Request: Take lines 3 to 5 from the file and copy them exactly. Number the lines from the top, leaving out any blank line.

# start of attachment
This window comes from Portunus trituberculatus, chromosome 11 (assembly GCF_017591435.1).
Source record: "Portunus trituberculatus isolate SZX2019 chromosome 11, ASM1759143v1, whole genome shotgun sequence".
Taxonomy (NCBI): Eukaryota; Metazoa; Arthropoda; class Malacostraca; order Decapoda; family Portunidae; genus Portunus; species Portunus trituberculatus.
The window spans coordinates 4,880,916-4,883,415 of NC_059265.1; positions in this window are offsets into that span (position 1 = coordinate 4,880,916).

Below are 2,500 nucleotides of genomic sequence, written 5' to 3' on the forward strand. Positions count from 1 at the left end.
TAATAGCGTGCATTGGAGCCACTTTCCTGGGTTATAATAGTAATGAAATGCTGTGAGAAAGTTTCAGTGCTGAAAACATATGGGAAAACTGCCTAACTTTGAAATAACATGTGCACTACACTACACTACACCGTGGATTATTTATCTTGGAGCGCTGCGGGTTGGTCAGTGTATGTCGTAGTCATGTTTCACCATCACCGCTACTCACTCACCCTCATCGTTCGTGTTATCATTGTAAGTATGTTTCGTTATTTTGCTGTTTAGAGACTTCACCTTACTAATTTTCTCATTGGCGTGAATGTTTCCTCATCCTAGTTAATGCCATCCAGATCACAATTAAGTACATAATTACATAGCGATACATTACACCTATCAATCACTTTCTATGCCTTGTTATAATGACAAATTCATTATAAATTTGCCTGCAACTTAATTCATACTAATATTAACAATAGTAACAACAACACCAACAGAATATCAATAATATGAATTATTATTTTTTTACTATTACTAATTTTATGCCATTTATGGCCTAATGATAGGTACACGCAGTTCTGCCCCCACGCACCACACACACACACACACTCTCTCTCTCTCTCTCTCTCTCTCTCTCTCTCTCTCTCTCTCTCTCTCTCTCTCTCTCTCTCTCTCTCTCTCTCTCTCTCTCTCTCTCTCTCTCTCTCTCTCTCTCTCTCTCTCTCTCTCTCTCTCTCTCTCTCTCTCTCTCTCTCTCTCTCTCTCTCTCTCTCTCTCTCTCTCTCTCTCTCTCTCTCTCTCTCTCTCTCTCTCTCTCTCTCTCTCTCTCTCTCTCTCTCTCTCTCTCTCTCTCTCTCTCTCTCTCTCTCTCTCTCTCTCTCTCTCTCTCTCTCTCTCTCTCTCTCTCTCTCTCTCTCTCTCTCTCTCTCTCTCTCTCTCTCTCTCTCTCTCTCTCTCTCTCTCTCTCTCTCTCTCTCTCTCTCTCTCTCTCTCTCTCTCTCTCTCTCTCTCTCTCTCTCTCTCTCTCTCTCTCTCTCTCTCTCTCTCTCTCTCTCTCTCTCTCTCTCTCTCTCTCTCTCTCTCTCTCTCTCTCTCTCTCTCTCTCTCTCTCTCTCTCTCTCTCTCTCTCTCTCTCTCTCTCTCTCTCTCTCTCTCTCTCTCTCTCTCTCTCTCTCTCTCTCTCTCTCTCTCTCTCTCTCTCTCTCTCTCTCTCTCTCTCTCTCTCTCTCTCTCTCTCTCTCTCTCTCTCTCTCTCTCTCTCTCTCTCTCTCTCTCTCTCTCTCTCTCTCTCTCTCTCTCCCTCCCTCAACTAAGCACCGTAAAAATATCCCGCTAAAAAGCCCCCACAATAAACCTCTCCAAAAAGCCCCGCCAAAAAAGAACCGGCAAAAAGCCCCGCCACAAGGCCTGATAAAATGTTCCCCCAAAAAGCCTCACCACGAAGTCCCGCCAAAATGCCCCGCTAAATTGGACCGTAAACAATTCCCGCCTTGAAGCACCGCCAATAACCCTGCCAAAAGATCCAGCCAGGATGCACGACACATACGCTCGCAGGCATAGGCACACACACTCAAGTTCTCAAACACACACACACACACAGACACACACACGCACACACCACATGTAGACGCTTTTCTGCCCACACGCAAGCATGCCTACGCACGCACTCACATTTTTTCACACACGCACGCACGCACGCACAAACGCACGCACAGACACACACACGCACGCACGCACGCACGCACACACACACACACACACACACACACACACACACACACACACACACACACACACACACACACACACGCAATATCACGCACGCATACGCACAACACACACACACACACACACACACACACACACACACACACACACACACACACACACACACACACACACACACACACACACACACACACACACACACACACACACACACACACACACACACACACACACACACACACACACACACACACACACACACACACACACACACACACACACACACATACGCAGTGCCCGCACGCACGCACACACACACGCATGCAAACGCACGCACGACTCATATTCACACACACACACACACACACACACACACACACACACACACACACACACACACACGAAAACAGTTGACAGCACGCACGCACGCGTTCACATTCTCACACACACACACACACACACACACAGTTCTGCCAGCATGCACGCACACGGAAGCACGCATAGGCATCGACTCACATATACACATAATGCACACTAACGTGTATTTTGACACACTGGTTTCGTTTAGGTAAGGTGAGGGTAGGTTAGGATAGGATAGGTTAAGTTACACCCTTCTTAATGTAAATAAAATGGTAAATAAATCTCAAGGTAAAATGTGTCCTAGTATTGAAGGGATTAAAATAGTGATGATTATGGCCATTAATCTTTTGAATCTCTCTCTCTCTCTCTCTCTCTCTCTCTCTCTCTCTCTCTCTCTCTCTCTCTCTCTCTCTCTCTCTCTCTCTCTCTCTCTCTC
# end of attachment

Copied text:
Taxonomy (NCBI): Eukaryota; Metazoa; Arthropoda; class Malacostraca; order Decapoda; family Portunidae; genus Portunus; species Portunus trituberculatus.
The window spans coordinates 4,880,916-4,883,415 of NC_059265.1; positions in this window are offsets into that span (position 1 = coordinate 4,880,916).

Below are 2,500 nucleotides of genomic sequence, written 5' to 3' on the forward strand. Positions count from 1 at the left end.